T17 (armored car)

The T17 and the T17E1 were two American armored car designs produced during the Second World War. Neither saw service with frontline US forces but the latter was supplied, via the United Kingdom, to British and Commonwealth forces during the war and received the service name Staghound. A number of countries used the Staghound after the war, with some of the vehicles continuing to serve into the 1980s.

T17 (armored car)
Class Vehicle
Type Armoured Fighting Vehicle
Manufacturer Chevrolet
Origin United States of America
Country Name Origin Year
United States of America 1942
Country Name Operational Year Retirement Year
United States of America 1942 View
ManufacturerName Production From Production To Quantity
Chevrolet 1942 4000 View

In July 1941, the US Army Ordnance issued specifications for a medium armored car alongside a specification for heavy armored car (which resulted in the T18 Boarhound). Ford Motor Company built a six wheels, all driven (6 x 6) prototype which was designated T17 and Chevrolet a four wheels, all driven (4 x 4) model designated T17E1. At the same time, the British Purchasing Commission was also looking for medium and heavy armored cars for use in the war in North Africa. Had the U.S. adopted this, it would have been called the M6.

Both the T17 and T17E used the same turret which was designed by Rock island Arsenal with British requirements driving some of the design features such as putting at least two crew in the turret and placing the radio in the turret so that it was close to the commander.

The Staghound entered service too late for use in the North African Campaign where its combination of armor, range and main armament would have been an advantage in a light forces reconnaissance role. As a result, it first saw operational service in Italy, where many units found its large physical size too restrictive in the narrow roads, and streets of Europe. It saw most service at squadron and regimental headquarter level; an armoured car regiment having three Staghounds with the Regimental HQ and three with each HQ of the four squadrons in the regiment. Conditions for the Staghound improved when the Italian campaign became more mobile in the middle of 1944, and the Staghound was also used in north-west Europe campaign.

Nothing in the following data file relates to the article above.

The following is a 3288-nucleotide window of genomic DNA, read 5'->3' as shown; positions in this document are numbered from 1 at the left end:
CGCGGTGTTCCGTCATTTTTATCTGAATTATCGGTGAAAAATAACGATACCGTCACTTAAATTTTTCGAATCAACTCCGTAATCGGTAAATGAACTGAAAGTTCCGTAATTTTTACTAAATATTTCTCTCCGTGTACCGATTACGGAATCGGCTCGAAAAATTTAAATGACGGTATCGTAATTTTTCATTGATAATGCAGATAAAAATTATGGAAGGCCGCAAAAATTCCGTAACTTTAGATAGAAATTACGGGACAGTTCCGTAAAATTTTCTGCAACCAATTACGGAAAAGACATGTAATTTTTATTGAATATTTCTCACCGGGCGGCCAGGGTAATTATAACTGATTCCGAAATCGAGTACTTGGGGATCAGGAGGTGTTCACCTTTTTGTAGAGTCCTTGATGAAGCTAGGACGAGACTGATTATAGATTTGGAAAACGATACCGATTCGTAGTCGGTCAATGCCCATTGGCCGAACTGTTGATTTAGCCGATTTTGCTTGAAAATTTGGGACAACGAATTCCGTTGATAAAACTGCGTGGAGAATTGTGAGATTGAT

After the war, the Staghounds were distributed among smaller NATO countries in Europe and to the Middle East.

Type Armored car
Place of origin  United States
Service history
In service 1944- 1980s

Wars World War II
Production history
Designer Chevrolet
Produced 1942-
Number built 4000
Specifications (Staghound Mark I)
Weight 14 t
Length 17 ft 10 in (5.49 m)
Width 8 ft 10 in (2.69 m)
Height 7 ft 9 in (2.36 m)
Crew 5
Armor 9 to 44 mm
37 mm M6
2 or 3 x .30 (7.62 mm) machine guns
Engine 2 x GMC 270
2 x 97 hp (72 kW)
Power/weight 13.9 hp/tonne
Suspension wheels, 4 x 4
450 miles (724 km)
Speed 55 mph (89 km/h)

End notes